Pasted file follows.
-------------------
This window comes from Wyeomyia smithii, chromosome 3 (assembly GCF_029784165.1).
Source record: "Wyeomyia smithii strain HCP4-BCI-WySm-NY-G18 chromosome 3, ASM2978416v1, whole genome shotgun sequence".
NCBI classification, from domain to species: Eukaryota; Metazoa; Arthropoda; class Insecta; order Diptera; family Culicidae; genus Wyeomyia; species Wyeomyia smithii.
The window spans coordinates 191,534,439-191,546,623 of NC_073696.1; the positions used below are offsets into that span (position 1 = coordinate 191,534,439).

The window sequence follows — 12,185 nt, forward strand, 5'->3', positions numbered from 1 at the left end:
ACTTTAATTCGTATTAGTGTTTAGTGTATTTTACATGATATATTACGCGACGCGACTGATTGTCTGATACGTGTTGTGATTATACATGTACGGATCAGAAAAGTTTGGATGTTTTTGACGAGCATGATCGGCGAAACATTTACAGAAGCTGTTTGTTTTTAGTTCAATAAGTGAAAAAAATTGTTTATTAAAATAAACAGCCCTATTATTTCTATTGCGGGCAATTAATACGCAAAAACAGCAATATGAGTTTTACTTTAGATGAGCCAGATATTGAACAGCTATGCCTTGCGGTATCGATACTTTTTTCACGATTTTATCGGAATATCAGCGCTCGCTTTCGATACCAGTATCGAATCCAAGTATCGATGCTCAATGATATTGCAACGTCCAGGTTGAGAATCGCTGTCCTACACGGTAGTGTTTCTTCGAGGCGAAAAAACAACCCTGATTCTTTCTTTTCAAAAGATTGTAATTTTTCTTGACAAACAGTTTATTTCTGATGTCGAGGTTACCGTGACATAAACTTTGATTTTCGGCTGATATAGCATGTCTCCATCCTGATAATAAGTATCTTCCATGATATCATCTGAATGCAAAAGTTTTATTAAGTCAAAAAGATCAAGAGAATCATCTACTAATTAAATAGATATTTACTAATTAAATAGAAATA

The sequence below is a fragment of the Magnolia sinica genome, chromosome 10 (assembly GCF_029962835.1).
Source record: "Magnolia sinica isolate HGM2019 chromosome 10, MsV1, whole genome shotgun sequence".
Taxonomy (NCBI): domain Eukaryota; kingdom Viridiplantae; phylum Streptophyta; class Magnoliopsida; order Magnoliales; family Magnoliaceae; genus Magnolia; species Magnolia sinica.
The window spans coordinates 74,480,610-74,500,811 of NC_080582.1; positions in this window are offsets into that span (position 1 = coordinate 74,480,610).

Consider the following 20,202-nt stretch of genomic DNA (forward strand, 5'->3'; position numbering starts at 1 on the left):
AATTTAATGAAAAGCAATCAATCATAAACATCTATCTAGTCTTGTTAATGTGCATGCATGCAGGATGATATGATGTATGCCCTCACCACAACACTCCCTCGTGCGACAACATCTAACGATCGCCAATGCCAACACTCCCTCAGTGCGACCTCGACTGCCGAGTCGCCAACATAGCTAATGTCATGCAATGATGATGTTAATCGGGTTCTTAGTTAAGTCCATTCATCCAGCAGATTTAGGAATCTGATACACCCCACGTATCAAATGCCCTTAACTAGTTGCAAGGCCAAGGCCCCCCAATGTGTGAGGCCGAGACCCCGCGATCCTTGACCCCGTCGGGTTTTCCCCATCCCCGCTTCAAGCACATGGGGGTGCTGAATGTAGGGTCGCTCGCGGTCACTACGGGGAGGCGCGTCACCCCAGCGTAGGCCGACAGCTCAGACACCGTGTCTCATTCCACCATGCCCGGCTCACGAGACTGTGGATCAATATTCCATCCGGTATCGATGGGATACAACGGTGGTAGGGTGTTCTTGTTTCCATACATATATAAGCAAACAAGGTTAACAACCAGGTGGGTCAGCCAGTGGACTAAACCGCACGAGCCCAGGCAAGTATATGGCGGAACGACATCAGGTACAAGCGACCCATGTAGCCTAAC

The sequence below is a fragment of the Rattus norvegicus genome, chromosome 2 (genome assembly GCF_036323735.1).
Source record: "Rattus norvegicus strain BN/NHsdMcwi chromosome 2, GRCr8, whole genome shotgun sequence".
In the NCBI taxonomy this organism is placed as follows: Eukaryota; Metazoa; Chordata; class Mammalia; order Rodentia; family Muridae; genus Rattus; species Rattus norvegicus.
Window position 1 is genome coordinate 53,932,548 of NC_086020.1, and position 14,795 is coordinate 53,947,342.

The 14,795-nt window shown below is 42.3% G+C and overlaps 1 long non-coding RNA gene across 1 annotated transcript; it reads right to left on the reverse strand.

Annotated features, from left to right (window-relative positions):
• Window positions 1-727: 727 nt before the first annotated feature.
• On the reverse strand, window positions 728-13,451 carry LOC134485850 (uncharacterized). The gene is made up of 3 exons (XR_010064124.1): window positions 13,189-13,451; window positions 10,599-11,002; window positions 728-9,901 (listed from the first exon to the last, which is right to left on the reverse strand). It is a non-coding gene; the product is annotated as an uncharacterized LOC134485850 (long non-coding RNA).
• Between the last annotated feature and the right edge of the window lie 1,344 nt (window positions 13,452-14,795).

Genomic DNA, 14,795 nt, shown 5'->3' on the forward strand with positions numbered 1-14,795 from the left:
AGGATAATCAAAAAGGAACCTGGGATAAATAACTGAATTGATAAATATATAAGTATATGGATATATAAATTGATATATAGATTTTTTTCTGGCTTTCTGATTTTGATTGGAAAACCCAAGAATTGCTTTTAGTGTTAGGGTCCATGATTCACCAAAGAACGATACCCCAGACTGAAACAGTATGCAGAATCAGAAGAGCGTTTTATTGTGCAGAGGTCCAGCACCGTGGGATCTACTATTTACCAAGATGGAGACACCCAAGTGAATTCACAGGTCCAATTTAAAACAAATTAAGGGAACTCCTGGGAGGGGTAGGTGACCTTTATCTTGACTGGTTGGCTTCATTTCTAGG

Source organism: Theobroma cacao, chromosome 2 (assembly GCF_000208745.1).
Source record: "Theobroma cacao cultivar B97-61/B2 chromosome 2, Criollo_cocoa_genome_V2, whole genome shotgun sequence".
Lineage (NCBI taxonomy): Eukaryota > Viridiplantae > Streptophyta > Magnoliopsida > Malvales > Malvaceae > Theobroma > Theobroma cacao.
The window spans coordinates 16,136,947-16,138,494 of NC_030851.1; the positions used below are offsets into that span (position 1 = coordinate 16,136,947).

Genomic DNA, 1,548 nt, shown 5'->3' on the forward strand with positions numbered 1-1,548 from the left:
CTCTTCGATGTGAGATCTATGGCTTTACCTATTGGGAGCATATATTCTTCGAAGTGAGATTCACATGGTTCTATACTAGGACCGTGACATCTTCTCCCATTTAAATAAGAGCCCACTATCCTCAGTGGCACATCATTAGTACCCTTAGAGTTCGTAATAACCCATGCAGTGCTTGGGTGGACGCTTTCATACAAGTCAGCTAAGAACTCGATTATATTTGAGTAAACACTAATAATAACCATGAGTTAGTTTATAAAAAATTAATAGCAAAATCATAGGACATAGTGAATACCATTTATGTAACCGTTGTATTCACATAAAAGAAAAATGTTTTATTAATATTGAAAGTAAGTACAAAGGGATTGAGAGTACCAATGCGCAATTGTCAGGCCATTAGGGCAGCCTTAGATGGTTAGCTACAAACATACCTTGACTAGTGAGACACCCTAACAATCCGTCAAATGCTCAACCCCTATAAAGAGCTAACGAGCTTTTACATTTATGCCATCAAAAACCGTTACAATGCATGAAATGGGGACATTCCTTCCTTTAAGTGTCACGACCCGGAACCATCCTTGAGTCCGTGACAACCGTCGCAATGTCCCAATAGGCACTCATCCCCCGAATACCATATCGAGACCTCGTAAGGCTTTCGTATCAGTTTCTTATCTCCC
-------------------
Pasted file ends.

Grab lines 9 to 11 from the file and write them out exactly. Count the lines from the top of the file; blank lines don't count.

Taxonomy (NCBI): domain Eukaryota; kingdom Viridiplantae; phylum Streptophyta; class Magnoliopsida; order Magnoliales; family Magnoliaceae; genus Magnolia; species Magnolia sinica.
The window spans coordinates 74,480,610-74,500,811 of NC_080582.1; positions in this window are offsets into that span (position 1 = coordinate 74,480,610).

Consider the following 20,202-nt stretch of genomic DNA (forward strand, 5'->3'; position numbering starts at 1 on the left):